Identification of hydrocarbons in chalk reservoirs from surface seismic data: South Arne field, North Sea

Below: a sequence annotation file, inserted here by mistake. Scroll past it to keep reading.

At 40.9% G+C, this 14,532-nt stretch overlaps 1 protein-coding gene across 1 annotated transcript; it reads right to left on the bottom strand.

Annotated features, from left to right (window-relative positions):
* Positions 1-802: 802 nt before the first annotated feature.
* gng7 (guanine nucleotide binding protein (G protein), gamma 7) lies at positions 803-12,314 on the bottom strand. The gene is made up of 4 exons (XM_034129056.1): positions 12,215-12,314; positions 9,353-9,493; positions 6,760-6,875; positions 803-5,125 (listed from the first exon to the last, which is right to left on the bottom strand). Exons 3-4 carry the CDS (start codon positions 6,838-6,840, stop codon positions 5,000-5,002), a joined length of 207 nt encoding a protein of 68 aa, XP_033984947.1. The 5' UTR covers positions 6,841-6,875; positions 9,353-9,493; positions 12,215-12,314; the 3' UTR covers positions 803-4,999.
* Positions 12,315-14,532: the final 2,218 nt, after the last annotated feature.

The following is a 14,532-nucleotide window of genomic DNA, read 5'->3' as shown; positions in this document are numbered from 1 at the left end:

Seismic data are mainly used to map out structures in the subsurface, but are also increasingly used to detect differences in porosity and in the fluids that occupy the pore space in sedimentary rocks. Hydrocarbons are generally lighter than brine, and the bulk density and sonic velocity (speed of pressure waves or P-wave velocity) of hydrocarbon-bearing sedimentary rocks are therefore reduced compared to non-reservoir rocks. However, sound is transmitted in different wave forms through the rock, and the shear velocity (speed of shear waves or S-wave velocity) is hardly affected by the density of the pore fluid. In order to detect the presence of hydrocarbons from seismic data, it is thus necessary to investigate how porosity and pore fluids affect the acoustic properties of a sedimentary rock. Much previous research has focused on describing such effects in sandstone (see Mavko et al. 1998), and only in recent years have corresponding studies on the rock physics of chalk appeared (e.g. Walls et al. 1998; Røgen 2002; Fabricius 2003; Gommesen 2003; Japsen et al. 2004). In the North Sea, chalk of the Danian Ekofisk Formation and the Maastrichtian Tor Formation are important reservoir rocks. More information could no doubt be extracted from seismic data if the fundamental physical properties of chalk were better understood. The presence of gas in chalk is known to cause a phase reversal in the seismic signal (Megson 1992), but the presence of oil in chalk has only recently been demonstrated to have an effect on surface seismic data (Japsen et al. 2004). The need for a better link between chalk reservoir parameters and geophysical observations has, however, strongly increased since the discovery of the Halfdan field proved major reserves outside four-way dip closures (Jacobsen et al. 1999; Vejbæk & Kristensen 2000).
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